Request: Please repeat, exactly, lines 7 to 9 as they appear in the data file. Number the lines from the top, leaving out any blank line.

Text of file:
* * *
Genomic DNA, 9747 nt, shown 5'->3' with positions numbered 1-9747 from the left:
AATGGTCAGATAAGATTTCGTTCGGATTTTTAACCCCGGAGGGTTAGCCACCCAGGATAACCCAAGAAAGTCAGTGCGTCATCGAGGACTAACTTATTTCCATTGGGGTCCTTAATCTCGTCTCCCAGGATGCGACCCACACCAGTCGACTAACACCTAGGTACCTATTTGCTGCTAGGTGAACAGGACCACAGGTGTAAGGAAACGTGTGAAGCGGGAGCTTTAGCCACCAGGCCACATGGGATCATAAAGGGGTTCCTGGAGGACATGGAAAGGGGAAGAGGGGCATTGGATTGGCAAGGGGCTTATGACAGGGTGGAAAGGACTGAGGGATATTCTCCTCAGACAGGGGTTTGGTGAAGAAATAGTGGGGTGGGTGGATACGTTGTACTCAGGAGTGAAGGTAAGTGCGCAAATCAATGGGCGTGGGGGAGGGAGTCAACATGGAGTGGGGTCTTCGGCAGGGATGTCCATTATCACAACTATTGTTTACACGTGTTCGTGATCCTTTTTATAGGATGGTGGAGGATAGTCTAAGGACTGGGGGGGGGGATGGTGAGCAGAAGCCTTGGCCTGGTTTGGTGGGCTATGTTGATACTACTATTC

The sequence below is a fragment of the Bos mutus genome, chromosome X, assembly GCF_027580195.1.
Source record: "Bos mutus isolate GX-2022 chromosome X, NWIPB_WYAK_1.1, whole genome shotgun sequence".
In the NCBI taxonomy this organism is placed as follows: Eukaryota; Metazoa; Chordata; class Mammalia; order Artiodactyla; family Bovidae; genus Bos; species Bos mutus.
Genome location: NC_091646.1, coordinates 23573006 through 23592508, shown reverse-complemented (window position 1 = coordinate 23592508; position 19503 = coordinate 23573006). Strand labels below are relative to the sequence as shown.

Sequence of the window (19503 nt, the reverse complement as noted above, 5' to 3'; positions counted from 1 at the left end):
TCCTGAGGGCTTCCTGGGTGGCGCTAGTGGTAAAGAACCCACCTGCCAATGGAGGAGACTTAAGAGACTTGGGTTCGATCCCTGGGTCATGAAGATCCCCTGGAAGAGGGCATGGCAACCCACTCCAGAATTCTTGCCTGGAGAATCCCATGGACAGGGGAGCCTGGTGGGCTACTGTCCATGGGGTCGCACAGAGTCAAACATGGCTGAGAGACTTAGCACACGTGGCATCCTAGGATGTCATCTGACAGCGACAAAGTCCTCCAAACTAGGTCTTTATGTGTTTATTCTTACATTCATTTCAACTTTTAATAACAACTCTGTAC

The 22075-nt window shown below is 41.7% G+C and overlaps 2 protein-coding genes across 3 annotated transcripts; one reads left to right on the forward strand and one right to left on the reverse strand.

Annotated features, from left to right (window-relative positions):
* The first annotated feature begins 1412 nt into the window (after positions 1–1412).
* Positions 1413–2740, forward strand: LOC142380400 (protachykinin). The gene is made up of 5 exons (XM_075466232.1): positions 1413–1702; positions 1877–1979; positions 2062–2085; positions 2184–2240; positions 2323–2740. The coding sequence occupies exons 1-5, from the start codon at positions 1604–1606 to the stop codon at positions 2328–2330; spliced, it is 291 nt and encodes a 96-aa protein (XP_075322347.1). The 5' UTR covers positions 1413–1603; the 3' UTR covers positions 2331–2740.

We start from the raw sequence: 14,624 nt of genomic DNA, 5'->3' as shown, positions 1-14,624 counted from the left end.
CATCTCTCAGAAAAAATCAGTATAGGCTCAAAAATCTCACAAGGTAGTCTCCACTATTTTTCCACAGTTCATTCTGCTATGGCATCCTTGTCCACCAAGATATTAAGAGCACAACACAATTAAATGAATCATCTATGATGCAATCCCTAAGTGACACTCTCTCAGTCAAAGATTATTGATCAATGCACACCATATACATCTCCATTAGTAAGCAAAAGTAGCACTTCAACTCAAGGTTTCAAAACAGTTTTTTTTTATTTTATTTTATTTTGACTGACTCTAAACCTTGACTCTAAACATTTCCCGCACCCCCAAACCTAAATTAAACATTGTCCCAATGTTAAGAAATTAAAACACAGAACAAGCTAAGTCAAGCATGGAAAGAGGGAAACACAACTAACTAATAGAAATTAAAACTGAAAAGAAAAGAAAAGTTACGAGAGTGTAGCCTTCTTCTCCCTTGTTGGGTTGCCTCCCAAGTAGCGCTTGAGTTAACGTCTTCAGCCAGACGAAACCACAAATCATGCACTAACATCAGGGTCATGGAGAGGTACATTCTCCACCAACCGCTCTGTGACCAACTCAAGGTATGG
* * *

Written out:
Sequence of the window (19503 nt, the reverse complement as noted above, 5' to 3'; positions counted from 1 at the left end):
TCCTGAGGGCTTCCTGGGTGGCGCTAGTGGTAAAGAACCCACCTGCCAATGGAGGAGACTTAAGAGACTTGGGTTCGATCCCTGGGTCATGAAGATCCCCTGGAAGAGGGCATGGCAACCCACTCCAGAATTCTTGCCTGGAGAATCCCATGGACAGGGGAGCCTGGTGGGCTACTGTCCATGGGGTCGCACAGAGTCAAACATGGCTGAGAGACTTAGCACACGTGGCATCCTAGGATGTCATCTGACAGCGACAAAGTCCTCCAAACTAGGTCTTTATGTGTTTATTCTTACATTCATTTCAACTTTTAATAACAACTCTGTAC

The 22075-nt window shown below is 41.7% G+C and overlaps 2 protein-coding genes across 3 annotated transcripts; one reads left to right on the forward strand and one right to left on the reverse strand.